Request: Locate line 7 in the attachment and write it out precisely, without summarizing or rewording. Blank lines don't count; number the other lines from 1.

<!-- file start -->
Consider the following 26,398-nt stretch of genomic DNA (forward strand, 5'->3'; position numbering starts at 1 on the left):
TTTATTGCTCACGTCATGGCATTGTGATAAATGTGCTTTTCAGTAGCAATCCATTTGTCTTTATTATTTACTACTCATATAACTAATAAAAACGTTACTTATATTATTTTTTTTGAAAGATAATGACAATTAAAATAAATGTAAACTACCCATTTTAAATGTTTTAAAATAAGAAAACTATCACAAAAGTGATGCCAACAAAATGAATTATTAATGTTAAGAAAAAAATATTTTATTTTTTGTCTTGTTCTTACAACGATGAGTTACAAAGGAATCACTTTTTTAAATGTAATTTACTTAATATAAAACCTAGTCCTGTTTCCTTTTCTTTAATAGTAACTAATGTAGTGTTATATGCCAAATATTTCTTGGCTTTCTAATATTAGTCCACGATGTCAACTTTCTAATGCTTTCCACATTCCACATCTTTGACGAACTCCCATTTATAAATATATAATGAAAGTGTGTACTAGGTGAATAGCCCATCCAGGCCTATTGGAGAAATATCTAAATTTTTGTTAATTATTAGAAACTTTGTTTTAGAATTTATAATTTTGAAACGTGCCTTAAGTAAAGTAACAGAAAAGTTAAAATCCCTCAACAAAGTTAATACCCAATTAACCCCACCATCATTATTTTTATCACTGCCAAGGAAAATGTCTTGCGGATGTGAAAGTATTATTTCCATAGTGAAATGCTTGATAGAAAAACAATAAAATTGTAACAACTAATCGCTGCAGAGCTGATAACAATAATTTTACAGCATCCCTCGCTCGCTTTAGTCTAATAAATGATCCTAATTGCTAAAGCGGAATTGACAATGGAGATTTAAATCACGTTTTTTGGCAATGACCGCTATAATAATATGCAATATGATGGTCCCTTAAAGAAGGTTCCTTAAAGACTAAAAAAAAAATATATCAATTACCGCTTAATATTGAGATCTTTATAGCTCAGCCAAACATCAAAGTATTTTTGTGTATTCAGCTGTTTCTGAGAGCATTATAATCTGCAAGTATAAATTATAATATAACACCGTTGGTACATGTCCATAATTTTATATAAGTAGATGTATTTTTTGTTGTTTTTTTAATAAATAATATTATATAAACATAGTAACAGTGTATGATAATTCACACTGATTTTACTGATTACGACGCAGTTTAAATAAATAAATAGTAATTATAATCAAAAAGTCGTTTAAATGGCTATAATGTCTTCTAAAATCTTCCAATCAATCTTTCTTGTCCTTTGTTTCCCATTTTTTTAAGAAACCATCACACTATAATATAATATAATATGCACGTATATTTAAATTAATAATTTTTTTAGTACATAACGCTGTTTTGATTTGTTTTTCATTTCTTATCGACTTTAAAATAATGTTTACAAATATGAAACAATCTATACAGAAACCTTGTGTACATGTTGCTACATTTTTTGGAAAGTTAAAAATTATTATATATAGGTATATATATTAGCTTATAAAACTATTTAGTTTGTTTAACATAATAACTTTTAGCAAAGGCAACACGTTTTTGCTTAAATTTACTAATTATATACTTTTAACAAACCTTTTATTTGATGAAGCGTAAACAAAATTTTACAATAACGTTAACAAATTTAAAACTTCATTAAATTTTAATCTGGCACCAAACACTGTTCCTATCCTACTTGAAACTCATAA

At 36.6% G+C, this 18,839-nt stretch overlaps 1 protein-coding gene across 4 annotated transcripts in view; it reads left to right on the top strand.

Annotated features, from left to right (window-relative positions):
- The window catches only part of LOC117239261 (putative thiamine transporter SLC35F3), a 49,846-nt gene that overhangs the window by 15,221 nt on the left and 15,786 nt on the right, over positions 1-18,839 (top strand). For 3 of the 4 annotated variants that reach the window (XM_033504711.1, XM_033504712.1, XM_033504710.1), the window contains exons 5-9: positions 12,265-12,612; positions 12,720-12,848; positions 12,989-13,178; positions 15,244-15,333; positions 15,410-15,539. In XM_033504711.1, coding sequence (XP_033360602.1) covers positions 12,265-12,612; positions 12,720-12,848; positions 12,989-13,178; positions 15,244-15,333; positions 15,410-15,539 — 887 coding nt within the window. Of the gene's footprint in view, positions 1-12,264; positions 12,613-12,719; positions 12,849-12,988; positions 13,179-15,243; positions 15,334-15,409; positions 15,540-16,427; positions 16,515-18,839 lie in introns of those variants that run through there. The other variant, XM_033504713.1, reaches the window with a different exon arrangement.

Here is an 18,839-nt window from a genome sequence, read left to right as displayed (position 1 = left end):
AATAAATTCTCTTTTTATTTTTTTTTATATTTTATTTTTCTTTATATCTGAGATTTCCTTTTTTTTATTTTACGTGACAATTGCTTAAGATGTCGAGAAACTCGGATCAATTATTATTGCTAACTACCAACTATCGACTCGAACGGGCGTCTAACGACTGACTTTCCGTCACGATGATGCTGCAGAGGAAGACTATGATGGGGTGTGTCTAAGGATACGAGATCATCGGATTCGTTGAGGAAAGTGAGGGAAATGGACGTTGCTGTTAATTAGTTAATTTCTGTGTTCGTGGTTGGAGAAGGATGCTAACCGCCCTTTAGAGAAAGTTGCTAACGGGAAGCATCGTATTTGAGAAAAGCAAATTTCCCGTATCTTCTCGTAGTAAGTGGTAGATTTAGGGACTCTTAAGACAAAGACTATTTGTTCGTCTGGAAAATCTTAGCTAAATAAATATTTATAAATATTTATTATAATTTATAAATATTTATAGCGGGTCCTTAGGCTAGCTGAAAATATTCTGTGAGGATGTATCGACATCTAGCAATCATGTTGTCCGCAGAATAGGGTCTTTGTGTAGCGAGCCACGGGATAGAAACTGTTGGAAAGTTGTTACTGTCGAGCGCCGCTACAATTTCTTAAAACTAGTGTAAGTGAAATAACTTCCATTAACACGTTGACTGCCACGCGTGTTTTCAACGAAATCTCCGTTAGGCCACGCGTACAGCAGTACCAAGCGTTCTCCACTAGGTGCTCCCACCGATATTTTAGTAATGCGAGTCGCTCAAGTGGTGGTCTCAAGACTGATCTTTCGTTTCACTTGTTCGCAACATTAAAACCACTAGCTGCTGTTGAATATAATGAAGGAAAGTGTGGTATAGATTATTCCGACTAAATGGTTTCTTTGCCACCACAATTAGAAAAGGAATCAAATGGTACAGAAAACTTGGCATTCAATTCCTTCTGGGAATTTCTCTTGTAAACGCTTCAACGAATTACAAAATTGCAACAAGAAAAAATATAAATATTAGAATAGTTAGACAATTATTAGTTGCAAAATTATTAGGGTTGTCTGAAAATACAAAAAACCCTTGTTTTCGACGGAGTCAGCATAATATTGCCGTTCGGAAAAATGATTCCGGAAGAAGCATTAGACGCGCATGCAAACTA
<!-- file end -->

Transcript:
AATAAATTCTCTTTTTATTTTTTTTTATATTTTATTTTTCTTTATATCTGAGATTTCCTTTTTTTTATTTTACGTGACAATTGCTTAAGATGTCGAGAAACTCGGATCAATTATTATTGCTAACTACCAACTATCGACTCGAACGGGCGTCTAACGACTGACTTTCCGTCACGATGATGCTGCAGAGGAAGACTATGATGGGGTGTGTCTAAGGATACGAGATCATCGGATTCGTTGAGGAAAGTGAGGGAAATGGACGTTGCTGTTAATTAGTTAATTTCTGTGTTCGTGGTTGGAGAAGGATGCTAACCGCCCTTTAGAGAAAGTTGCTAACGGGAAGCATCGTATTTGAGAAAAGCAAATTTCCCGTATCTTCTCGTAGTAAGTGGTAGATTTAGGGACTCTTAAGACAAAGACTATTTGTTCGTCTGGAAAATCTTAGCTAAATAAATATTTATAAATATTTATTATAATTTATAAATATTTATAGCGGGTCCTTAGGCTAGCTGAAAATATTCTGTGAGGATGTATCGACATCTAGCAATCATGTTGTCCGCAGAATAGGGTCTTTGTGTAGCGAGCCACGGGATAGAAACTGTTGGAAAGTTGTTACTGTCGAGCGCCGCTACAATTTCTTAAAACTAGTGTAAGTGAAATAACTTCCATTAACACGTTGACTGCCACGCGTGTTTTCAACGAAATCTCCGTTAGGCCACGCGTACAGCAGTACCAAGCGTTCTCCACTAGGTGCTCCCACCGATATTTTAGTAATGCGAGTCGCTCAAGTGGTGGTCTCAAGACTGATCTTTCGTTTCACTTGTTCGCAACATTAAAACCACTAGCTGCTGTTGAATATAATGAAGGAAAGTGTGGTATAGATTATTCCGACTAAATGGTTTCTTTGCCACCACAATTAGAAAAGGAATCAAATGGTACAGAAAACTTGGCATTCAATTCCTTCTGGGAATTTCTCTTGTAAACGCTTCAACGAATTACAAAATTGCAACAAGAAAAAATATAAATATTAGAATAGTTAGACAATTATTAGTTGCAAAATTATTAGGGTTGTCTGAAAATACAAAAAACCCTTGTTTTCGACGGAGTCAGCATAATATTGCCGTTCGGAAAAATGATTCCGGAAGAAGCATTAGACGCGCATGCAAACTA